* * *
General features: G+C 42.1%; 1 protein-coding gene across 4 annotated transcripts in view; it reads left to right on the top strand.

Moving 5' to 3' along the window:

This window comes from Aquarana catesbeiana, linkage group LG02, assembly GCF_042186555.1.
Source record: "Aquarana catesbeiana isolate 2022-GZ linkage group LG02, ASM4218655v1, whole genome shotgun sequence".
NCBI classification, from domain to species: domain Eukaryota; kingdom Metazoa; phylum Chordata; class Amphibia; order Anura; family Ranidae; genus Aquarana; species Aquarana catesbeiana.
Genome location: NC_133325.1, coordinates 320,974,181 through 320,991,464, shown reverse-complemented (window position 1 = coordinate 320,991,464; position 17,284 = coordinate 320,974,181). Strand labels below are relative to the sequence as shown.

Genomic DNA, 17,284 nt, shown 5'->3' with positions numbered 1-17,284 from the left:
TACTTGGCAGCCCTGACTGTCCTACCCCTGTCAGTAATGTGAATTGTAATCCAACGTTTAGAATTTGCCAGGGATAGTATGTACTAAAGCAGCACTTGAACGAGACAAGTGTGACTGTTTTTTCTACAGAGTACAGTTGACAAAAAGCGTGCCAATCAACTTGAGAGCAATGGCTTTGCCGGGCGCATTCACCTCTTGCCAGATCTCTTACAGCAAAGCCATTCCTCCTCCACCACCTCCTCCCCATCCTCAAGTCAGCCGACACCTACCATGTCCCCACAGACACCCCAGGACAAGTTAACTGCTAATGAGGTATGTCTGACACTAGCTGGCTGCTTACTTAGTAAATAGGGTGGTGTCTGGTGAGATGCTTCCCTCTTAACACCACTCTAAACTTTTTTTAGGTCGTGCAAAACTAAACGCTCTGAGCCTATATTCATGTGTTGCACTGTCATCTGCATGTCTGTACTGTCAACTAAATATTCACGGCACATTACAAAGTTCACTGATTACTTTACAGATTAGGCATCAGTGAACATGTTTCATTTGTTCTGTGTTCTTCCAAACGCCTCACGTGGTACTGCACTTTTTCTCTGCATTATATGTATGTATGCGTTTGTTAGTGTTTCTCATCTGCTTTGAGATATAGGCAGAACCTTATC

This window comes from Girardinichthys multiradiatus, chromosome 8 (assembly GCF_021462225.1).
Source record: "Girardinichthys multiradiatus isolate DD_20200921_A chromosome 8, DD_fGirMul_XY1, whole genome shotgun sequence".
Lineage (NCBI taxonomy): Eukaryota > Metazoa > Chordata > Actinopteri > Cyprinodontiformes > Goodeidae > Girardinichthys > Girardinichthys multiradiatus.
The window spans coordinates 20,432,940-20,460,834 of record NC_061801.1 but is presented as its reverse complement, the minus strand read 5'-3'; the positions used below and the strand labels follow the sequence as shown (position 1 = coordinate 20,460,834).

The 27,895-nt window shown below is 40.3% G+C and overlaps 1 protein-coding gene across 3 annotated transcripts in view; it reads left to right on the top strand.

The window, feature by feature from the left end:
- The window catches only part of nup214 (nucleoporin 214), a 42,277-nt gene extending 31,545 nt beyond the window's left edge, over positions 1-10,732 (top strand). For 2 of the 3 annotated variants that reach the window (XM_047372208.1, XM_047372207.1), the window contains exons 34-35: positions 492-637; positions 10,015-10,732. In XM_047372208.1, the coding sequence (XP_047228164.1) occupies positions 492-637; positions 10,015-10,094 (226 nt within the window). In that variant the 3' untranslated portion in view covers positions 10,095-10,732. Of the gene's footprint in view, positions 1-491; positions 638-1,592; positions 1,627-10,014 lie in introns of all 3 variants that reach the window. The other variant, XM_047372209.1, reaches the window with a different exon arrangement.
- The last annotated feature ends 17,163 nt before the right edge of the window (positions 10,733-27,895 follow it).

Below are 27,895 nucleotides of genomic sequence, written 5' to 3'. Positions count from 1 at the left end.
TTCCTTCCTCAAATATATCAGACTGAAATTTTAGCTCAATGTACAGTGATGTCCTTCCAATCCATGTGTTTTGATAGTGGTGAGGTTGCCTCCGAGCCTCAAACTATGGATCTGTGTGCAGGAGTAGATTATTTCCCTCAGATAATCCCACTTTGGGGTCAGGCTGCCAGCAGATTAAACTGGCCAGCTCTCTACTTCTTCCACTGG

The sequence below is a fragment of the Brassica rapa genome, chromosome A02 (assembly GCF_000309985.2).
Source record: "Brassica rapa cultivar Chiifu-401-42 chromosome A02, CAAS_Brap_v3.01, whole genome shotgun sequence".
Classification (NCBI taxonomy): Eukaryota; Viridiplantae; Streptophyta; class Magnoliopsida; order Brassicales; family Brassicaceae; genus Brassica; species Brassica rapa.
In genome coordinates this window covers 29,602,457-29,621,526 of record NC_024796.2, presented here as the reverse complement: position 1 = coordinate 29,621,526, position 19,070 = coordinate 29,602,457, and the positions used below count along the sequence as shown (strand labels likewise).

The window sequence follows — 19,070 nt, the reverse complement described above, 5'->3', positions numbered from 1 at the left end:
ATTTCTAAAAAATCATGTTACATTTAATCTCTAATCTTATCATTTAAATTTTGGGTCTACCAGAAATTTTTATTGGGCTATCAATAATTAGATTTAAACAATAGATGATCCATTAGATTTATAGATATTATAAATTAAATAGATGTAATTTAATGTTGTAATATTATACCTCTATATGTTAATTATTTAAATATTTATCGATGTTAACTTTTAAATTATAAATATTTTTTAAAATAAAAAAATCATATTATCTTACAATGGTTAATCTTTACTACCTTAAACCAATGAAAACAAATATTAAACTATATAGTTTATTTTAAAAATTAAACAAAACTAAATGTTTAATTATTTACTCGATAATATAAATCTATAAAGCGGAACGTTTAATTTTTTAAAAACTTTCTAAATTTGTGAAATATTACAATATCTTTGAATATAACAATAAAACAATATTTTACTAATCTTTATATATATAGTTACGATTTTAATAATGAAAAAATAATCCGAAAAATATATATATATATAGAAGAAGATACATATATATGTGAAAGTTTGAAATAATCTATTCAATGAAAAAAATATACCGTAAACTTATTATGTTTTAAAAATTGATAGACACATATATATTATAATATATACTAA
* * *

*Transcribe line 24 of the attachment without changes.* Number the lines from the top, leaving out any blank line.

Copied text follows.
ATTTCTAAAAAATCATGTTACATTTAATCTCTAATCTTATCATTTAAATTTTGGGTCTACCAGAAATTTTTATTGGGCTATCAATAATTAGATTTAAACAATAGATGATCCATTAGATTTATAGATATTATAAATTAAATAGATGTAATTTAATGTTGTAATATTATACCTCTATATGTTAATTATTTAAATATTTATCGATGTTAACTTTTAAATTATAAATATTTTTTAAAATAAAAAAATCATATTATCTTACAATGGTTAATCTTTACTACCTTAAACCAATGAAAACAAATATTAAACTATATAGTTTATTTTAAAAATTAAACAAAACTAAATGTTTAATTATTTACTCGATAATATAAATCTATAAAGCGGAACGTTTAATTTTTTAAAAACTTTCTAAATTTGTGAAATATTACAATATCTTTGAATATAACAATAAAACAATATTTTACTAATCTTTATATATATAGTTACGATTTTAATAATGAAAAAATAATCCGAAAAATATATATATATATAGAAGAAGATACATATATATGTGAAAGTTTGAAATAATCTATTCAATGAAAAAAATATACCGTAAACTTATTATGTTTTAAAAATTGATAGACACATATATATTATAATATATACTAA